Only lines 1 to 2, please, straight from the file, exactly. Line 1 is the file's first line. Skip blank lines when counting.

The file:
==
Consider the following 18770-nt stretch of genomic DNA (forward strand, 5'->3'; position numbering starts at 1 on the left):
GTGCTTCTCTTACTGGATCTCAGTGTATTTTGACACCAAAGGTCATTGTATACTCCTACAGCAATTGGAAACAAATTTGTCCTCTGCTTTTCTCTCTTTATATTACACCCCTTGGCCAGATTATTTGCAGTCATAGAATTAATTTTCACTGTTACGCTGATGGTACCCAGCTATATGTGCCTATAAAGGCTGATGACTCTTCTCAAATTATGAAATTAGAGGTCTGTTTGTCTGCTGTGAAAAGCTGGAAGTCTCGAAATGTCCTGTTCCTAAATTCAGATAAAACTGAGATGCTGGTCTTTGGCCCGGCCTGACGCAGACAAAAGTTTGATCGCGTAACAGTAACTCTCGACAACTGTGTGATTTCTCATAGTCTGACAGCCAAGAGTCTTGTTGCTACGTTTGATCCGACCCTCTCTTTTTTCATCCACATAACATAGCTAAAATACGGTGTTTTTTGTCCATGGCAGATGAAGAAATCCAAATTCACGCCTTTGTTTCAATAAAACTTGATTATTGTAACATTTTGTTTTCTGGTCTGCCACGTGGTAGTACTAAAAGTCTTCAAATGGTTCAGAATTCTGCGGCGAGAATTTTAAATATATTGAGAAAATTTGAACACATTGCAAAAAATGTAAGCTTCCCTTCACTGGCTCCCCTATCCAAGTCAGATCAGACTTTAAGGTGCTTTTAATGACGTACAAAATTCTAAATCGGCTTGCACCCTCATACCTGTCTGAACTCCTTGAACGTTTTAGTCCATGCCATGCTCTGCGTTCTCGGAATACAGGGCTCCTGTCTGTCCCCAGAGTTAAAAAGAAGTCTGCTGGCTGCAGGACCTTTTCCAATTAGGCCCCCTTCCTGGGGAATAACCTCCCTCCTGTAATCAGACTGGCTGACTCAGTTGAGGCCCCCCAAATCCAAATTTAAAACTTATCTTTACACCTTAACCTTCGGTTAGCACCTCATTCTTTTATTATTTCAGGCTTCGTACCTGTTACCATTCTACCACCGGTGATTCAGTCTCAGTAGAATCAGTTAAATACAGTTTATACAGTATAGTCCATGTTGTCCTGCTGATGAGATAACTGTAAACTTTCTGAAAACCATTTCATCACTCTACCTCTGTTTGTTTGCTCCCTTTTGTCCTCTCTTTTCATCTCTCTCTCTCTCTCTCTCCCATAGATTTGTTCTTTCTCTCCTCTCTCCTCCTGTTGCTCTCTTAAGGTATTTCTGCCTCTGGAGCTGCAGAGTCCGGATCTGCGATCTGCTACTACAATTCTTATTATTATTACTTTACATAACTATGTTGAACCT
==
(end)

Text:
Consider the following 18770-nt stretch of genomic DNA (forward strand, 5'->3'; position numbering starts at 1 on the left):
GTGCTTCTCTTACTGGATCTCAGTGTATTTTGACACCAAAGGTCATTGTATACTCCTACAGCAATTGGAAACAAATTTGTCCTCTGCTTTTCTCTCTTTATATTACACCCCTTGGCCAGATTATTTGCAGTCATAGAATTAATTTTCACTGTTACGCTGATGGTACCCAGCTATATGTGCCTATAAAGGCTGATGACTCTTCTCAAATTATGAAATTAGAGGTCTGTTTGTCTGCTGTGAAAAGCTGGAAGTCTCGAAATGTCCTGTTCCTAAATTCAGATAAAACTGAGATGCTGGTCTTTGGCCCGGCCTGACGCAGACAAAAGTTTGATCGCGTAACAGTAACTCTCGACAACTGTGTGATTTCTCATAGTCTGACAGCCAAGAGTCTTGTTGCTACGTTTGATCCGACCCTCTCTTTTTTCATCCACATAACATAGCTAAAATACGGTGTTTTTTGTCCATGGCAGATGAAGAAATCCAAATTCACGCCTTTGTTTCAATAAAACTTGATTATTGTAACATTTTGTTTTCTGGTCTGCCACGTGGTAGTACTAAAAGTCTTCAAATGGTTCAGAATTCTGCGGCGAGAATTTTAAATATATTGAGAAAATTTGAACACATTGCAAAAAATGTAAGCTTCCCTTCACTGGCTCCCCTATCCAAGTCAGATCAGACTTTAAGGTGCTTTTAATGACGTACAAAATTCTAAATCGGCTTGCACCCTCATACCTGTCTGAACTCCTTGAACGTTTTAGTCCATGCCATGCTCTGCGTTCTCGGAATACAGGGCTCCTGTCTGTCCCCAGAGTTAAAAAGAAGTCTGCTGGCTGCAGGACCTTTTCCAATTAGGCCCCCTTCCTGGGGAATAACCTCCCTCCTGTAATCAGACTGGCTGACTCAGTTGAGGCCCCCCAAATCCAAATTTAAAACTTATCTTTACACCTTAACCTTCGGTTAGCACCTCATTCTTTTATTATTTCAGGCTTCGTACCTGTTACCATTCTACCACCGGTGATTCAGTCTCAGTAGAATCAGTTAAATACAGTTTATACAGTATAGTCCATGTTGTCCTGCTGATGAGATAACTGTAAACTTTCTGAAAACCATTTCATCACTCTACCTCTGTTTGTTTGCTCCCTTTTGTCCTCTCTTTTCATCTCTCTCTCTCTCTCTCTCCCATAGATTTGTTCTTTCTCTCCTCTCTCCTCCTGTTGCTCTCTTAAGGTATTTCTGCCTCTGGAGCTGCAGAGTCCGGATCTGCGATCTGCTACTACAATTCTTATTATTATTACTTTACATAACTATGTTGAACCT